Controversies

NORAD has occasionally been a focus of controversy. In 1957, Prime Minister John Diefenbaker and National Defense Minister George Pearkes, just installed in office, hastily accepted the advice of the Canadian military; they agreed to integrate the RCAF with the USAF for the air defence of the continent. Critics felt the decision was taken without adequate preparation. (The formal signing did not take place until 12 May 1958, one indication of subsequent concerns.) The Conservative Diefenbaker government was roasted by the Liberal opposition for its haste.

Technically, the agreement has been a success. It has coordinated two air forces in pursuit of a difficult mission. It has also kept Canadian air crews in line with NORAD doctrine and policy. However, because the consent of both governments is required before any formal alerts or action, there has sometimes been difficulty in implementation; most notably in 1962 during the Cuban Missile Crisis. The American military went on standby alert in 1962 as soon as the crisis was apparent. The Canadian government, however, delayed for several days. This angered the administration of US President John F. Kennedy. It also provoked much criticism in Canada.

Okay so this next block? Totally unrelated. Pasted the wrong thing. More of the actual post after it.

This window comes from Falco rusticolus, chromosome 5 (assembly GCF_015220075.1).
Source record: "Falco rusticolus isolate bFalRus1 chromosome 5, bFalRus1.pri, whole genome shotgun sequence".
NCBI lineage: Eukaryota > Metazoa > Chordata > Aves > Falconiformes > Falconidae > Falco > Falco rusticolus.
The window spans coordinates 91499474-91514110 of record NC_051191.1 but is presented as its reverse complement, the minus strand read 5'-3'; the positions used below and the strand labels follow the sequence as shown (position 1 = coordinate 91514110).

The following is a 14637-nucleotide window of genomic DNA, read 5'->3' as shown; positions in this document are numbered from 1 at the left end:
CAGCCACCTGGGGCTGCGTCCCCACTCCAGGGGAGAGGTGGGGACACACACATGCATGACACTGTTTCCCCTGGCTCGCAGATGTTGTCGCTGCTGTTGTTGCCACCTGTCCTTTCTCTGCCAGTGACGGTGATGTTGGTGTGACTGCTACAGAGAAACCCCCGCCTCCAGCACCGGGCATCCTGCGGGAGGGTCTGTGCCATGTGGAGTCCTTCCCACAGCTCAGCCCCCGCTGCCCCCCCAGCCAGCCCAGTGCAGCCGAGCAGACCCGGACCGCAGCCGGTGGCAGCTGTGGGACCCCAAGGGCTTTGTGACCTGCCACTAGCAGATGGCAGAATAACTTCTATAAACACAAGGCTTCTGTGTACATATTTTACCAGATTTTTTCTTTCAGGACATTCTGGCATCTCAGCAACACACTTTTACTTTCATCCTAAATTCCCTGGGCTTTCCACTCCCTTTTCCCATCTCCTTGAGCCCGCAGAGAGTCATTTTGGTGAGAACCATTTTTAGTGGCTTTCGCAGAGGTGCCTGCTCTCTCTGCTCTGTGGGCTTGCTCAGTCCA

John Diefenbaker
John Diefenbaker, prime minister of Canada from 1957-1963.
(Library and Archives Canada/C-6779)

Cheyenne Mountain and Peterson AFB

In 1966, NORAD’s command moved into the Cheyenne Mountain Operations Center. It is a giant bunker complex situated underground near Colorado Springs. It remained the main headquarters until 2006. The command centre then moved to nearby Peterson Air Force Base. The Cheyenne Mountain complex became a backup command centre.

NORAD has been maintained by successive governments. The renaming of the command in 1981 reflected a new emphasis on defence and warning against missiles. (See also Early-Warning Radar.) The advent of cruise missiles also increased NORAD’s necessity. The Canadian government recognized this in 1985 by replacing the Distant Early Warning (DEW) Line that had been built in the 1950s with the North Warning System. It is a series of radar installations across the Canadian North. (See also Qikiqtarjuaq.)